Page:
Pitch Perfect with Chuck Sambuchino–PNWA Summer Writer’s Conference

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I’m still at the PNWA Summer Writer’s Conference. As I blog this, I’m listening to the infamous Chuck Sambuchino (How to Survive a Garden Gnome Attack) talking about pitches. His class offers these tips and pointers about pitching to an agent:

A pitch is anywhere from 3-10 lines long. It should not include the ending; rather, it should be more like the back of a DVD. A pitch should include the genre or category, the novel’s word count, and the title. Mention that it’s complete:

“I just completed a 100,000-word thriller entitled Merlin’s Grandson.”

The agent may now say, “What’s it about?” and you launch into the log line.

With the details of your pitch, mention these things:

  • Start with the main character. Tell something about them. What do they want, for example?
  • What do we need to know about your story that makes it different? What propels the story into motion? What’s the inciting incident? What is the conflict? What goes wrong?
  • An optional peak that you can hit in your pitch, is the character arc.

Avoid saying, “My novel is…” or “My story is….” These kinds of statements tend to lead to a tell rather than a show. Prove you’re a storyteller by showing.

The pitch is sunk by generalities: “The world gets turned upside down” or “One thing leads to another.” Beware of subplots and supporting character details. These are not helpful. If, for example, you must mention the protagonist’s father, don’t mention him by name; call him “the father.” Cut down on confusion by avoiding names of planets in sci-fi novels and that sort of thing.

Paint a picture by using good word choice. Example:

Jodi is a beautiful woman from New York VS. Manhattanite Jodi Metzler turns heads everywhere she goes.

A pitch can start with a connection statement. What connected you to that agent? Did you pitch to them at last year’s conference? Did someone suggest that you hook up with them? But keep this brief.

Nonfiction pitches are going to be dry. That’s just a given. Don’t worry about it. That’s the nature of nonfiction. It almost reads like bullet points.

When nonfiction writers pitch about their platform, you’re answering this question: When you speak (or blog), who listens? You need to explain what avenues you have RIGHT NOW that will get the book sold.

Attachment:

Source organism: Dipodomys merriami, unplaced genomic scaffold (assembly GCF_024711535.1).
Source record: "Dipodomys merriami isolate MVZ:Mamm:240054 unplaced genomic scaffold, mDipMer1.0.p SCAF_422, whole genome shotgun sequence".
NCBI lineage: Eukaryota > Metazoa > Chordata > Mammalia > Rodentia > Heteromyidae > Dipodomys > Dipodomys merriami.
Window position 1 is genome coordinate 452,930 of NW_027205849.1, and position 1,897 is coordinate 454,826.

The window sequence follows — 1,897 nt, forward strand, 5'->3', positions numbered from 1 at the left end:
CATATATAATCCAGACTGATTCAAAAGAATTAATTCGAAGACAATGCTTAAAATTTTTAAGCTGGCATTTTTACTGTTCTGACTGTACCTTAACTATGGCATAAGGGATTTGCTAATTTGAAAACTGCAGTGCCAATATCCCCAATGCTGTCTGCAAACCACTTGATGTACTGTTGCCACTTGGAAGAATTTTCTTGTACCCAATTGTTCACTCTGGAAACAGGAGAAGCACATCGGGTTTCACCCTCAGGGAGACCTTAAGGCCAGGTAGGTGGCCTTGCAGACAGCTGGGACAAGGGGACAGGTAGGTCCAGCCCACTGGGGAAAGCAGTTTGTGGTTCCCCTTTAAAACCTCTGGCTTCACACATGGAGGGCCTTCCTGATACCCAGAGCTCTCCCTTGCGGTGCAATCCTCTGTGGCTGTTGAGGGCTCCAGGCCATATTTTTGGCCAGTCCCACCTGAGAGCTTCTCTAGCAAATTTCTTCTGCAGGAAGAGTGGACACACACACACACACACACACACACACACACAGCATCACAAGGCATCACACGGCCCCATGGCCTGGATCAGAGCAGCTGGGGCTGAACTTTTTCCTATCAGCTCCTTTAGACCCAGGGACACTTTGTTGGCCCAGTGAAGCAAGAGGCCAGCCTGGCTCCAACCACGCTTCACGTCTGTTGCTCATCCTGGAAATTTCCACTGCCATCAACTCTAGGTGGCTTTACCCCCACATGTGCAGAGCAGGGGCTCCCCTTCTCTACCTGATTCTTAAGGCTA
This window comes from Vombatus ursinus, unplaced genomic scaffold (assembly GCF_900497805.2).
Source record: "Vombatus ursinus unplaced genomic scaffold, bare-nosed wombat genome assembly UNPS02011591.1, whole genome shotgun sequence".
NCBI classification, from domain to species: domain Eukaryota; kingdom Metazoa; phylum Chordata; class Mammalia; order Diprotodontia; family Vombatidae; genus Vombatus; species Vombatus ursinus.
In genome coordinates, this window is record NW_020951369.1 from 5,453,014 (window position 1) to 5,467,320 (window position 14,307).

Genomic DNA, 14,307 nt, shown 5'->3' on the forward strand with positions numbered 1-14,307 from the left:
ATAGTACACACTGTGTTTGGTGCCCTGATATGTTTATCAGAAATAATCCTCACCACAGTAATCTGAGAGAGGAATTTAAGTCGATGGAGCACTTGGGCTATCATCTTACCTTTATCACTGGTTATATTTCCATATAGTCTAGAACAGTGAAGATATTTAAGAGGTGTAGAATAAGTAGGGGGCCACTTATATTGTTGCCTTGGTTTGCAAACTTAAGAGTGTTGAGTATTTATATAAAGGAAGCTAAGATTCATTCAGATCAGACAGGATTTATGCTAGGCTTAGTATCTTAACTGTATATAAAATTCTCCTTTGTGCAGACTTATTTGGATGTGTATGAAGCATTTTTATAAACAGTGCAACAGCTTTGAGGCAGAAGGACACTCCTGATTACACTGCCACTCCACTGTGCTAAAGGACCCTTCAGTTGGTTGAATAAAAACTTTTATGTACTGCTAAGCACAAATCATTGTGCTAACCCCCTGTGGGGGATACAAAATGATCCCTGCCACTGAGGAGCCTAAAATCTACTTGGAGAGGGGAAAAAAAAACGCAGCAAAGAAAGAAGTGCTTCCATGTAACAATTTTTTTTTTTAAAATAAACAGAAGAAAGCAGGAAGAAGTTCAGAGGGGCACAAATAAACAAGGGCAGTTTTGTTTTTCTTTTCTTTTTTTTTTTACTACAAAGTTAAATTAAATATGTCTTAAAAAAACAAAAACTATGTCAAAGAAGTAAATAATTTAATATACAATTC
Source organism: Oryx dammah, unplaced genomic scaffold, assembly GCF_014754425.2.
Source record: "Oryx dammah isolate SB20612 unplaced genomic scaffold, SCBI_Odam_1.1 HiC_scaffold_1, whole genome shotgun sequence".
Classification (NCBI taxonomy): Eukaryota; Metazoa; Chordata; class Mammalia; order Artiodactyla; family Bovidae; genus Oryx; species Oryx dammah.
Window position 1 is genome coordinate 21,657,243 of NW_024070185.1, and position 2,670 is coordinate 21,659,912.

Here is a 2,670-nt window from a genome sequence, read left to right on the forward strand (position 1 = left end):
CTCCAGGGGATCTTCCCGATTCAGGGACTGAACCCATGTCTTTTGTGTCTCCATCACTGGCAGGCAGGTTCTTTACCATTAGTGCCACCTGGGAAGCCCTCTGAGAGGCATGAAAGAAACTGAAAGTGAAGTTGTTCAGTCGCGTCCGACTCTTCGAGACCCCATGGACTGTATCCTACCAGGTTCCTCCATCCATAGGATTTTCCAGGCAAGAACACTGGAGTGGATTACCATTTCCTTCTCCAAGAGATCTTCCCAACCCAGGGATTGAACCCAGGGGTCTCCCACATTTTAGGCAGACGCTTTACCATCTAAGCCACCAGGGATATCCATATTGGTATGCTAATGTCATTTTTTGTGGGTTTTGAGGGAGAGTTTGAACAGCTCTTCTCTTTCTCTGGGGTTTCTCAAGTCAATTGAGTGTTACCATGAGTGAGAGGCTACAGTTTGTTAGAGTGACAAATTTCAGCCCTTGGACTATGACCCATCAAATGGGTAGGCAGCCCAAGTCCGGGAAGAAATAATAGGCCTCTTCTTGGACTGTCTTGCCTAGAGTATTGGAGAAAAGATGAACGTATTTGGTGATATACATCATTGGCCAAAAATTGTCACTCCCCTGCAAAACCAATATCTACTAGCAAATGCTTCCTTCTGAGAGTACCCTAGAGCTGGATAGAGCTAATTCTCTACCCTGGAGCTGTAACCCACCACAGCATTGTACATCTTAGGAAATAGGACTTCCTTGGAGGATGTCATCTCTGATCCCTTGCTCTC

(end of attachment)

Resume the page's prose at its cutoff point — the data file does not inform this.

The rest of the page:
Platform for fiction is helpful, but not mandatory.

Those introductory tips and pointers were followed by a question and answer session. Here’s what the audience asked, and what Mr. Sambuchino had to say:

Q: If a chapter ends at page 28 and they ask for the first 30 pages, what should  you send?

SAMBUCHINO: I would send whatever they ask for.

Mr. Sambuchino brought up a few more points:

The number one reason stuff gets turned down by agents is because it’s not well-edited. Your work is not ready yet. Writers sit in front of their computer screen saying, “If I read my novel one more time, I’m going to lose it!” and then they send it out, hoping the world will decide. What will the world decide? NO THANKS.

Don’t put “of course” in your pitch.

If your MC is a teen, that needs to be stated up front. Otherwise, the agent will assume he/she is an adult.

Q: Is it okay to read your pitch to an agent?

SAMBUCHINO: If you can avoid reading it, you should.

Sambuchino’s advice in a nutshell:

  • Avoid mentioning Oprah
  • Don’t say God or aliens told you to write it
  • Don’t say your family or friends loved it
  • Don’t mention that it’s your first novel or it took you 10 years to write
  • Don’t tell them it’s copyrighted
  • Don’t sit down and tell them I’m looking for an agent (that’s obvious)
  • Avoid pitching a series
  • Stay calm
  • Practice, practice, practice
  • Know your genre

Sambuchino spent the rest of the class allowing writers to practice their pitches on him. Then he critiqued their pitches.

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